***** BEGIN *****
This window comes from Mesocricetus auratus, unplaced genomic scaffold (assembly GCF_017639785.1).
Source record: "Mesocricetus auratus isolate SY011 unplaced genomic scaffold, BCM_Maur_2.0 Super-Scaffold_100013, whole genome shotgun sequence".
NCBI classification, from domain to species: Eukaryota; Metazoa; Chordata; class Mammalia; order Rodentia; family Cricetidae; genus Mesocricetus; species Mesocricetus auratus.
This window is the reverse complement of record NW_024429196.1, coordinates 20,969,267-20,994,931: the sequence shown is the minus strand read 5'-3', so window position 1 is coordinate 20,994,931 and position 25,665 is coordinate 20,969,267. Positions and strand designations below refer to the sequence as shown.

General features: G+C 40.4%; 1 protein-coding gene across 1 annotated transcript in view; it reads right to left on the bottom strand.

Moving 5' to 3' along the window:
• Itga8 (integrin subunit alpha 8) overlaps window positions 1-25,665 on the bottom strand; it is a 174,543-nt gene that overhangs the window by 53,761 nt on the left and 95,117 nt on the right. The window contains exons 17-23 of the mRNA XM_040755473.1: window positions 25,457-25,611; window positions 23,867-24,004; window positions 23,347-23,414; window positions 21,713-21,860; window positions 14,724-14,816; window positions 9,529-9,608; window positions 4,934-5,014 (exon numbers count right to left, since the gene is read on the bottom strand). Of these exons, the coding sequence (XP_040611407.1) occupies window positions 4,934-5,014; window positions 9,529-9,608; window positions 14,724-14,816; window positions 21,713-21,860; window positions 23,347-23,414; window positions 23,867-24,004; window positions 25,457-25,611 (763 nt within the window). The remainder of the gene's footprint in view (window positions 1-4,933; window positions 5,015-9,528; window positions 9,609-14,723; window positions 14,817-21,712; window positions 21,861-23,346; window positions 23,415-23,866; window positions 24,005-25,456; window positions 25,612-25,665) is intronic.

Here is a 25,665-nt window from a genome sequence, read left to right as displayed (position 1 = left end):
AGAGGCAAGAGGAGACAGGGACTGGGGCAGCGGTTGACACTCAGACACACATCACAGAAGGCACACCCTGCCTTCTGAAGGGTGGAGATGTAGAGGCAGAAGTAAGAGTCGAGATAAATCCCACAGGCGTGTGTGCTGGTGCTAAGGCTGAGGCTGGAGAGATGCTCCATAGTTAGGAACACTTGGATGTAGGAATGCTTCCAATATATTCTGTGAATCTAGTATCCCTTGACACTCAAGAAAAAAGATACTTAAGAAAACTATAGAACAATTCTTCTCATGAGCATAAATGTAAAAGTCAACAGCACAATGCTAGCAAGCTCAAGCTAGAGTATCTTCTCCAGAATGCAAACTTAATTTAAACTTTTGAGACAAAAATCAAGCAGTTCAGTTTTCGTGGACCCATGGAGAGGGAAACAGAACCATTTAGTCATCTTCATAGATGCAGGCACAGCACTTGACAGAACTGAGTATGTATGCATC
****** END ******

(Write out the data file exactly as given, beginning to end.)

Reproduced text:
This window comes from Mesocricetus auratus, unplaced genomic scaffold (assembly GCF_017639785.1).
Source record: "Mesocricetus auratus isolate SY011 unplaced genomic scaffold, BCM_Maur_2.0 Super-Scaffold_100013, whole genome shotgun sequence".
NCBI classification, from domain to species: Eukaryota; Metazoa; Chordata; class Mammalia; order Rodentia; family Cricetidae; genus Mesocricetus; species Mesocricetus auratus.
This window is the reverse complement of record NW_024429196.1, coordinates 20,969,267-20,994,931: the sequence shown is the minus strand read 5'-3', so window position 1 is coordinate 20,994,931 and position 25,665 is coordinate 20,969,267. Positions and strand designations below refer to the sequence as shown.

General features: G+C 40.4%; 1 protein-coding gene across 1 annotated transcript in view; it reads right to left on the bottom strand.

Moving 5' to 3' along the window:
• Itga8 (integrin subunit alpha 8) overlaps window positions 1-25,665 on the bottom strand; it is a 174,543-nt gene that overhangs the window by 53,761 nt on the left and 95,117 nt on the right. The window contains exons 17-23 of the mRNA XM_040755473.1: window positions 25,457-25,611; window positions 23,867-24,004; window positions 23,347-23,414; window positions 21,713-21,860; window positions 14,724-14,816; window positions 9,529-9,608; window positions 4,934-5,014 (exon numbers count right to left, since the gene is read on the bottom strand). Of these exons, the coding sequence (XP_040611407.1) occupies window positions 4,934-5,014; window positions 9,529-9,608; window positions 14,724-14,816; window positions 21,713-21,860; window positions 23,347-23,414; window positions 23,867-24,004; window positions 25,457-25,611 (763 nt within the window). The remainder of the gene's footprint in view (window positions 1-4,933; window positions 5,015-9,528; window positions 9,609-14,723; window positions 14,817-21,712; window positions 21,861-23,346; window positions 23,415-23,866; window positions 24,005-25,456; window positions 25,612-25,665) is intronic.

Here is a 25,665-nt window from a genome sequence, read left to right as displayed (position 1 = left end):
AGAGGCAAGAGGAGACAGGGACTGGGGCAGCGGTTGACACTCAGACACACATCACAGAAGGCACACCCTGCCTTCTGAAGGGTGGAGATGTAGAGGCAGAAGTAAGAGTCGAGATAAATCCCACAGGCGTGTGTGCTGGTGCTAAGGCTGAGGCTGGAGAGATGCTCCATAGTTAGGAACACTTGGATGTAGGAATGCTTCCAATATATTCTGTGAATCTAGTATCCCTTGACACTCAAGAAAAAAGATACTTAAGAAAACTATAGAACAATTCTTCTCATGAGCATAAATGTAAAAGTCAACAGCACAATGCTAGCAAGCTCAAGCTAGAGTATCTTCTCCAGAATGCAAACTTAATTTAAACTTTTGAGACAAAAATCAAGCAGTTCAGTTTTCGTGGACCCATGGAGAGGGAAACAGAACCATTTAGTCATCTTCATAGATGCAGGCACAGCACTTGACAGAACTGAGTATGTATGCATC